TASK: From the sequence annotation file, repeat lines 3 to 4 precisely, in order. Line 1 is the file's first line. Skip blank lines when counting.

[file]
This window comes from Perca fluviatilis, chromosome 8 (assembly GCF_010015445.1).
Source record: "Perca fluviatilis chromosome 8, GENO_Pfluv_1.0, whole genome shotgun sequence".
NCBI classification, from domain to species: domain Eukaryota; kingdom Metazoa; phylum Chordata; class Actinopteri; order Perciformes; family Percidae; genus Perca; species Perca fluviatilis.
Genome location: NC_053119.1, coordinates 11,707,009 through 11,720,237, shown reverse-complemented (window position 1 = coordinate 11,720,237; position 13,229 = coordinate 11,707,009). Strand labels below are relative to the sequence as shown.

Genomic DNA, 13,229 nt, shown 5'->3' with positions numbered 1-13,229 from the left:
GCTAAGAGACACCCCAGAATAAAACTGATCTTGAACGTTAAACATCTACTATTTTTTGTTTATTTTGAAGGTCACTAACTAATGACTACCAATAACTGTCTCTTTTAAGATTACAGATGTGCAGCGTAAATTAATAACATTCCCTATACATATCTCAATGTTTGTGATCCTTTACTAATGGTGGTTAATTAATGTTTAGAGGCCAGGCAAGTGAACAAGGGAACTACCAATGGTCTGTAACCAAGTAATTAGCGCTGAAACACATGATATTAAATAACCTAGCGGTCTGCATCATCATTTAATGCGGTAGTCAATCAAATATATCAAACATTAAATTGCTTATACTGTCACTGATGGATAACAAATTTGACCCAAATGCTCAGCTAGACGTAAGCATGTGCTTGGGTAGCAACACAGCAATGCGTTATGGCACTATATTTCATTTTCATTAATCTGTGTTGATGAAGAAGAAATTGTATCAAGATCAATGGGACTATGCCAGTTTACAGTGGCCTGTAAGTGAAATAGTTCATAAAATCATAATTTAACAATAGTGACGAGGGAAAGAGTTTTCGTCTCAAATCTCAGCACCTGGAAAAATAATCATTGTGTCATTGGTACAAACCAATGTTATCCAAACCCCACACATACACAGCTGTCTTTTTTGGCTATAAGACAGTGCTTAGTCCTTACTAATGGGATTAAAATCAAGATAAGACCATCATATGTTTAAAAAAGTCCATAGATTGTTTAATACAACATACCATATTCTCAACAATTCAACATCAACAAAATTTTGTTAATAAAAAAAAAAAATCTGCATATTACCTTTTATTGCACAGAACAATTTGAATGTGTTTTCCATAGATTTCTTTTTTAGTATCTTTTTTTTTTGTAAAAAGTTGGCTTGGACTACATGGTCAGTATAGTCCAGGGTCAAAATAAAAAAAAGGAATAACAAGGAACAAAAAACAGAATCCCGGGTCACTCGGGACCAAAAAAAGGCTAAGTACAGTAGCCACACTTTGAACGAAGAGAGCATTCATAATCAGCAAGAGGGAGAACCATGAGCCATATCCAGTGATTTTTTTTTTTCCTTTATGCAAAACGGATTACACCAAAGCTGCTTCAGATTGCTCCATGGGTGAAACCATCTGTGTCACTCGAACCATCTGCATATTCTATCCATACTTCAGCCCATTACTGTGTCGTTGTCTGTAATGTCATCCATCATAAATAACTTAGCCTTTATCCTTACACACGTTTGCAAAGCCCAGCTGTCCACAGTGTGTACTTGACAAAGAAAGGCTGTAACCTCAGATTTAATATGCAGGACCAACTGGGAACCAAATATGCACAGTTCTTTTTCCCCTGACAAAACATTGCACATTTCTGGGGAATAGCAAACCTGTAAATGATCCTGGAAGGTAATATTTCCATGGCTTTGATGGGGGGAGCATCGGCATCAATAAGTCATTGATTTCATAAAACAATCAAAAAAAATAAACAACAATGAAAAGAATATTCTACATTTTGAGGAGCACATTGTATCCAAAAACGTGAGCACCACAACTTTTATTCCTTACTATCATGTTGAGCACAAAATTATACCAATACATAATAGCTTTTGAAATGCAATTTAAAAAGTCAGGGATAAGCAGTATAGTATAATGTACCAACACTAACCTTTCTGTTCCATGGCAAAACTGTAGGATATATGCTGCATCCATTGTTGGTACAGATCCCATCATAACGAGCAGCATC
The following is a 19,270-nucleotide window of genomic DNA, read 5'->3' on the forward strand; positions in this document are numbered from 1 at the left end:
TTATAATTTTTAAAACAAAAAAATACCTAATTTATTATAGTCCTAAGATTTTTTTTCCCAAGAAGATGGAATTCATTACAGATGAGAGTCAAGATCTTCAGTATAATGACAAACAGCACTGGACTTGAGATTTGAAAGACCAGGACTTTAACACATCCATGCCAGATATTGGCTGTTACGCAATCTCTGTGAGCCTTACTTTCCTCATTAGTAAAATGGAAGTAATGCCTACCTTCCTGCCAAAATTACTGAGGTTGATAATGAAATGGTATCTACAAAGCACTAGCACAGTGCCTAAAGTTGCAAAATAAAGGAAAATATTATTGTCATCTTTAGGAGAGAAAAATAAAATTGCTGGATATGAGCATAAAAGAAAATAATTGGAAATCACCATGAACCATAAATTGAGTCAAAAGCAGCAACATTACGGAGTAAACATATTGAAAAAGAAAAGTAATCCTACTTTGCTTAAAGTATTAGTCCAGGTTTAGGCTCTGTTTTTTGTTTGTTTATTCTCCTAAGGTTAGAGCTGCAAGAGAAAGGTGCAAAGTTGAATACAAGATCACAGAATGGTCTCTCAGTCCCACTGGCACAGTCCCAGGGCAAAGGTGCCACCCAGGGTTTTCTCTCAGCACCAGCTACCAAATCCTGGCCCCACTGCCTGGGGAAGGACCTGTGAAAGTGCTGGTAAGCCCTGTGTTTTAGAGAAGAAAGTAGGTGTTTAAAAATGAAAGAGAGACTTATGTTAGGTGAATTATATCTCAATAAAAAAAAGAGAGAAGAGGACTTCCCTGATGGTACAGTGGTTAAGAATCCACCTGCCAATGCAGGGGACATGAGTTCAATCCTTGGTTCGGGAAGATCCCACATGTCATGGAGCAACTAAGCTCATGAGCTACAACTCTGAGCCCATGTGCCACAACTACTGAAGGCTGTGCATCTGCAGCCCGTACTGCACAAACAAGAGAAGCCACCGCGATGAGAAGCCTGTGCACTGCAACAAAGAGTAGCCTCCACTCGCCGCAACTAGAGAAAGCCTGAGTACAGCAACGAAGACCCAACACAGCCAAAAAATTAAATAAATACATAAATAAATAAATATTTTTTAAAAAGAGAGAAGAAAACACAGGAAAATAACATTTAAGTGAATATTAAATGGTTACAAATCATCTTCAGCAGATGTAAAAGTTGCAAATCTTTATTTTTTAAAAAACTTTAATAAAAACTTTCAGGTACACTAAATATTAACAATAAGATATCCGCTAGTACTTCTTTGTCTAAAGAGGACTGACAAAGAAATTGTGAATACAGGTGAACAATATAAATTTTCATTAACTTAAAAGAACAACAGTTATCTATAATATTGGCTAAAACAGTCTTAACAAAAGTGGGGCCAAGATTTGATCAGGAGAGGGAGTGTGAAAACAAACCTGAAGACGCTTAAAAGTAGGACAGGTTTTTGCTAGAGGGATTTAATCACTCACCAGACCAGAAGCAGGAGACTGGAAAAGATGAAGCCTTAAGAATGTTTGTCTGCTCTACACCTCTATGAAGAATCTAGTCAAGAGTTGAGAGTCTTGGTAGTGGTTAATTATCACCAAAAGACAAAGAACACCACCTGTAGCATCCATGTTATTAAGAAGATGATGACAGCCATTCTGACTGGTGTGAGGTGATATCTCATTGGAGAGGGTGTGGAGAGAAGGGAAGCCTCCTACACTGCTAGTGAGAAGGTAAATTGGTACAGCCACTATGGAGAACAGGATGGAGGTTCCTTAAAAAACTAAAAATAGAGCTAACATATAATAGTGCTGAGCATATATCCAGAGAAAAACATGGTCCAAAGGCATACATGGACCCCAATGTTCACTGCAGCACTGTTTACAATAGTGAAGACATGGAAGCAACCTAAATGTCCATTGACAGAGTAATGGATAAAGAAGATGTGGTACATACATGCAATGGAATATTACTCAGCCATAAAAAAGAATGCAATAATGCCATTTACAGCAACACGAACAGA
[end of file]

NCBI classification, from domain to species: domain Eukaryota; kingdom Metazoa; phylum Chordata; class Actinopteri; order Perciformes; family Percidae; genus Perca; species Perca fluviatilis.
Genome location: NC_053119.1, coordinates 11,707,009 through 11,720,237, shown reverse-complemented (window position 1 = coordinate 11,720,237; position 13,229 = coordinate 11,707,009). Strand labels below are relative to the sequence as shown.